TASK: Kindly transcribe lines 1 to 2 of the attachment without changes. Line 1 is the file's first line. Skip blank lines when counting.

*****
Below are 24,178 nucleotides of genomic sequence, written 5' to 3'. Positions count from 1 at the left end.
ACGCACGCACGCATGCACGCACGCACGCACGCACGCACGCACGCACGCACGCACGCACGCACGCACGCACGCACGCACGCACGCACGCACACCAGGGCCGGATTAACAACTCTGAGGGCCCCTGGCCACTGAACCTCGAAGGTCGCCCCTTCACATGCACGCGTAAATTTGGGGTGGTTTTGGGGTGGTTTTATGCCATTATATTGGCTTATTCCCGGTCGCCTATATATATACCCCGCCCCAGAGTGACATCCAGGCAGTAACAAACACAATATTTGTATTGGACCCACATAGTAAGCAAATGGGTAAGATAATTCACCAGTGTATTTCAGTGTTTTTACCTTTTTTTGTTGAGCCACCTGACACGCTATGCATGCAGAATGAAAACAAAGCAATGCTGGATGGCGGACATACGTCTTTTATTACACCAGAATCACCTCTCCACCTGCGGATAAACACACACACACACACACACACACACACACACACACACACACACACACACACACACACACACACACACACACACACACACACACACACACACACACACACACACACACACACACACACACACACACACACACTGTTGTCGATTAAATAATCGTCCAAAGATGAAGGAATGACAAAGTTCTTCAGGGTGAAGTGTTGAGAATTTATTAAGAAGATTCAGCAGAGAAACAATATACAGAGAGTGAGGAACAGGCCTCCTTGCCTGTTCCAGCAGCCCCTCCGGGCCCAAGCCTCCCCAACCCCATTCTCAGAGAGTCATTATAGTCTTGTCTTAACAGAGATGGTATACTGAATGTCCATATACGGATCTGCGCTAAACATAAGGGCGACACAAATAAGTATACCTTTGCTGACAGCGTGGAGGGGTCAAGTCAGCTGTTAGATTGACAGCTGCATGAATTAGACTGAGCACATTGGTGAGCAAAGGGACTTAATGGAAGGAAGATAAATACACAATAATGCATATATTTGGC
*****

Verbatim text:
Below are 24,178 nucleotides of genomic sequence, written 5' to 3'. Positions count from 1 at the left end.
ACGCACGCACGCATGCACGCACGCACGCACGCACGCACGCACGCACGCACGCACGCACGCACGCACGCACGCACGCACGCACGCACGCACACCAGGGCCGGATTAACAACTCTGAGGGCCCCTGGCCACTGAACCTCGAAGGTCGCCCCTTCACATGCACGCGTAAATTTGGGGTGGTTTTGGGGTGGTTTTATGCCATTATATTGGCTTATTCCCGGTCGCCTATATATATACCCCGCCCCAGAGTGACATCCAGGCAGTAACAAACACAATATTTGTATTGGACCCACATAGTAAGCAAATGGGTAAGATAATTCACCAGTGTATTTCAGTGTTTTTACCTTTTTTTGTTGAGCCACCTGACACGCTATGCATGCAGAATGAAAACAAAGCAATGCTGGATGGCGGACATACGTCTTTTATTACACCAGAATCACCTCTCCACCTGCGGATAAACACACACACACACACACACACACACACACACACACACACACACACACACACACACACACACACACACACACACACACACACACACACACACACACACACACACACACACACACACACACACACACACACACTGTTGTCGATTAAATAATCGTCCAAAGATGAAGGAATGACAAAGTTCTTCAGGGTGAAGTGTTGAGAATTTATTAAGAAGATTCAGCAGAGAAACAATATACAGAGAGTGAGGAACAGGCCTCCTTGCCTGTTCCAGCAGCCCCTCCGGGCCCAAGCCTCCCCAACCCCATTCTCAGAGAGTCATTATAGTCTTGTCTTAACAGAGATGGTATACTGAATGTCCATATACGGATCTGCGCTAAACATAAGGGCGACACAAATAAGTATACCTTTGCTGACAGCGTGGAGGGGTCAAGTCAGCTGTTAGATTGACAGCTGCATGAATTAGACTGAGCACATTGGTGAGCAAAGGGACTTAATGGAAGGAAGATAAATACACAATAATGCATATATTTGGC